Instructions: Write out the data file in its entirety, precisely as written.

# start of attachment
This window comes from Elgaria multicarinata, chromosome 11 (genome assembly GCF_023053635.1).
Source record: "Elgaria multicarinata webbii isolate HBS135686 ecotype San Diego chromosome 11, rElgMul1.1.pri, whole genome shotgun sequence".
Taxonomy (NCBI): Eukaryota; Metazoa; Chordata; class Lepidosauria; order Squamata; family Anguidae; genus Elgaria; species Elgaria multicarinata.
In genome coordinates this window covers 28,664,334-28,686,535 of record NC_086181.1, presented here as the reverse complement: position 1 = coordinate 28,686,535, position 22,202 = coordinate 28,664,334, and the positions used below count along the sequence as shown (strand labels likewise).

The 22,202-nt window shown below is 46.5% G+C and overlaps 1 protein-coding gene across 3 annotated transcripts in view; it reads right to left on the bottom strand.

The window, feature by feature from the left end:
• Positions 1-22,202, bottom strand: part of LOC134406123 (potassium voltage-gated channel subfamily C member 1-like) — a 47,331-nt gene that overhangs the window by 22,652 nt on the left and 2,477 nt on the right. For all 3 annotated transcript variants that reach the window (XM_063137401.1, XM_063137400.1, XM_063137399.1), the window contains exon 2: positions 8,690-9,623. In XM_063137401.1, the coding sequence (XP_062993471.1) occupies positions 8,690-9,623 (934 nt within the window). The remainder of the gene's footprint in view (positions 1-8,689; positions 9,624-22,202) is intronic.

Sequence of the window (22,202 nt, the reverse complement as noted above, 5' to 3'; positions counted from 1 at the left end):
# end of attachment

This window comes from Elgaria multicarinata, chromosome 11 (genome assembly GCF_023053635.1).
Source record: "Elgaria multicarinata webbii isolate HBS135686 ecotype San Diego chromosome 11, rElgMul1.1.pri, whole genome shotgun sequence".
Taxonomy (NCBI): Eukaryota; Metazoa; Chordata; class Lepidosauria; order Squamata; family Anguidae; genus Elgaria; species Elgaria multicarinata.
In genome coordinates this window covers 28,664,334-28,686,535 of record NC_086181.1, presented here as the reverse complement: position 1 = coordinate 28,686,535, position 22,202 = coordinate 28,664,334, and the positions used below count along the sequence as shown (strand labels likewise).

The 22,202-nt window shown below is 46.5% G+C and overlaps 1 protein-coding gene across 3 annotated transcripts in view; it reads right to left on the bottom strand.

The window, feature by feature from the left end:
• Positions 1-22,202, bottom strand: part of LOC134406123 (potassium voltage-gated channel subfamily C member 1-like) — a 47,331-nt gene that overhangs the window by 22,652 nt on the left and 2,477 nt on the right. For all 3 annotated transcript variants that reach the window (XM_063137401.1, XM_063137400.1, XM_063137399.1), the window contains exon 2: positions 8,690-9,623. In XM_063137401.1, the coding sequence (XP_062993471.1) occupies positions 8,690-9,623 (934 nt within the window). The remainder of the gene's footprint in view (positions 1-8,689; positions 9,624-22,202) is intronic.

Sequence of the window (22,202 nt, the reverse complement as noted above, 5' to 3'; positions counted from 1 at the left end):